I don't have much experience with py2exe, though, as I use cx_freeze to distribute my app and it works perfectly. I made that choice over py2exe long ago, and I don't remember why exactly, but cx_freeze turned out to be better for my needs. I suggest you try it, and see if it works. Go there: http://cx-freeze.sf.net

I might be able to help you with cx_freeze since I know the structure of its output better than that of py2exe.
(PS- If you're interested to see the final result for the game, you can download it. The game itself is frozen with cx_freeze. Then, I made a tiny launcher with NSIS, so that I could bury all the DLLs inside the "data\bin" folder. That way, it's friendlier to the end-user that has just unzipped the game: they don't have to face a bunch of files with cryptic names.)

EDIT - Here is the structure of my setup.py: (sorry about the borked spaces)

import sys
from cx_Freeze import setup, Executable

includefiles = []

if sys.platform.startswith('win'):
 includefiles.append( ("win32\\dll", ".") ) # my custom dlls are there

options = {
"icon": 'win32/citronicon.ico',
"include_files": includefiles
}

mybase = None
if sys.platform.startswith('win'):
    mybase = "Win32GUI"

cible_1 = Executable(
    script = "main.py",
    base = mybase,
    compress = False,
	copyDependentFiles = False,
)
	
setup(
	name = "main",
	version = "0.4",
 	description = u"game name",
 	author = "me",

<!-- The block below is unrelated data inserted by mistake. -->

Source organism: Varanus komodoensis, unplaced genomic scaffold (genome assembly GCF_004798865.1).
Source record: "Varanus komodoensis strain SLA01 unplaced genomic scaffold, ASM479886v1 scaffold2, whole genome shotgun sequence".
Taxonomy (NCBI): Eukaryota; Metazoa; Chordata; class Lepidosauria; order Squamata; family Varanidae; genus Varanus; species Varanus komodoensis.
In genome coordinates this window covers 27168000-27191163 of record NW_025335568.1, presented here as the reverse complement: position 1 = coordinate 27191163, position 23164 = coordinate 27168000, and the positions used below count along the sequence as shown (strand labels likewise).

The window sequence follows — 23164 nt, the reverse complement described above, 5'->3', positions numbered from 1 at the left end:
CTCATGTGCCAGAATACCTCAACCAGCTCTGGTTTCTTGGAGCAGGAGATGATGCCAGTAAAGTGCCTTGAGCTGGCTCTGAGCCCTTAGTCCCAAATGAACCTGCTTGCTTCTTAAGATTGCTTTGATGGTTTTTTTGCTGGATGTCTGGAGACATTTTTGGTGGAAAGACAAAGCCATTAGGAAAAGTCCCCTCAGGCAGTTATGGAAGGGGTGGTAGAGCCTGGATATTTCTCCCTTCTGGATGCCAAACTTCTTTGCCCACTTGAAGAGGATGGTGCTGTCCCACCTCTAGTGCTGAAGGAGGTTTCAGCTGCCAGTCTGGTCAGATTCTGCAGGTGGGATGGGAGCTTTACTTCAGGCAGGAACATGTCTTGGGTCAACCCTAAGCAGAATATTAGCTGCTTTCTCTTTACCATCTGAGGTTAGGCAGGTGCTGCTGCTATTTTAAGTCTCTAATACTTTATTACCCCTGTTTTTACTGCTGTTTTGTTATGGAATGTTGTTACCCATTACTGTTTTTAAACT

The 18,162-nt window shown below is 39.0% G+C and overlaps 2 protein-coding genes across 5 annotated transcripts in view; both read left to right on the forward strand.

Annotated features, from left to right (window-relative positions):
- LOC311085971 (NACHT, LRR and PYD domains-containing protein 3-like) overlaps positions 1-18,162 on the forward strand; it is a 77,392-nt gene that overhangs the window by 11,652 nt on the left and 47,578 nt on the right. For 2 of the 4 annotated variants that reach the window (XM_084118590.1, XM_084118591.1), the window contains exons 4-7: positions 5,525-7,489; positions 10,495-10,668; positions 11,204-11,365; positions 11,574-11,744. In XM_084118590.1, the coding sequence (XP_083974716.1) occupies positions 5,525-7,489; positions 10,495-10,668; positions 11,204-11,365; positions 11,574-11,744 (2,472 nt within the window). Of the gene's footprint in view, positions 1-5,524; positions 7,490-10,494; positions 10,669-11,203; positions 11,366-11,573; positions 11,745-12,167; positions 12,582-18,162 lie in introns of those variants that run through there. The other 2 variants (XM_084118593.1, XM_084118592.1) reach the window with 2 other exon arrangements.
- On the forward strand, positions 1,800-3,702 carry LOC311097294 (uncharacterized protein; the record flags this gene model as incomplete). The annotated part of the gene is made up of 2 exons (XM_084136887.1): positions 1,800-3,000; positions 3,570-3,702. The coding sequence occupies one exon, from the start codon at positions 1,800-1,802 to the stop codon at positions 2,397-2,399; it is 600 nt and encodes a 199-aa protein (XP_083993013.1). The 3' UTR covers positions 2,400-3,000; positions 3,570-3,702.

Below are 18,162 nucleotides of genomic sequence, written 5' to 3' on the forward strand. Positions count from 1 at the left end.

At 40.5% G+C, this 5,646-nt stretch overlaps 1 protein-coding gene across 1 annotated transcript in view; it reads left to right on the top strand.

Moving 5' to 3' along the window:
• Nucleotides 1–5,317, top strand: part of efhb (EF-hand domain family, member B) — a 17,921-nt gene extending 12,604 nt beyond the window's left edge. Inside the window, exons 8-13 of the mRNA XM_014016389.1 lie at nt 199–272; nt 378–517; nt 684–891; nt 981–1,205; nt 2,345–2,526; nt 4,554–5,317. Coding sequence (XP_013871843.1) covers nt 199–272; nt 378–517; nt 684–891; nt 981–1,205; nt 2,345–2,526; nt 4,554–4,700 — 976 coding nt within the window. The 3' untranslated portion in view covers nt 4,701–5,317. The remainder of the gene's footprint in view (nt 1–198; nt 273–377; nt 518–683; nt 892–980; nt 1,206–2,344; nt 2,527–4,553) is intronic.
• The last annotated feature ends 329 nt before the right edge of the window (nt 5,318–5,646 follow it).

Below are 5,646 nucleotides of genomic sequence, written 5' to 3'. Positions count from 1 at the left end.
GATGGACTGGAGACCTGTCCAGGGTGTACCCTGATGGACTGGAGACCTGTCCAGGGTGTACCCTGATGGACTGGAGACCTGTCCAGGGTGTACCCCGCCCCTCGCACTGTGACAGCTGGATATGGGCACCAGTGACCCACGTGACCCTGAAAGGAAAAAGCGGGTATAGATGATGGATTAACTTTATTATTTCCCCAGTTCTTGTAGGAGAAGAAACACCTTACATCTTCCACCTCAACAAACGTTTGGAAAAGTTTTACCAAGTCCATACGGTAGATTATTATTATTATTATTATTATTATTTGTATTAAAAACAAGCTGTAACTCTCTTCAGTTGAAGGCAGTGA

options = {'build_exe':options},
	executables = [cible_1]
 )


#3 Serapth   Crossbones+   -  Reputation: 5450

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Posted 13 August 2011 - 06:43 AM

Your other option is to work from the PyGame's py2exe script

#4 PaladinJohn   Members   -  Reputation: 130

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Posted 13 August 2011 - 03:42 PM

Thank you both for your replies!

I looked at pygame's py2exe script before, but truth be told, I'm a fledgling in the world of programming, and admittedly know very little about the world of windows and how it actually runs programs. Looking over the script, while I understood some of it, other parts looked completely foreign even with comments. I feel uncomfortable using code that I don't at least understand what each part is supposed to be doing, and a lot of that code contains things that either look like they would be superfluous to my needs, or references stuff that I have no clue whether it's an example or is something that is actually needed. (Such as wildcards. Never heard of them before.)

I tried to find some more in depth documentation of that script, but I was unable to find any such thing.

Knackebrod,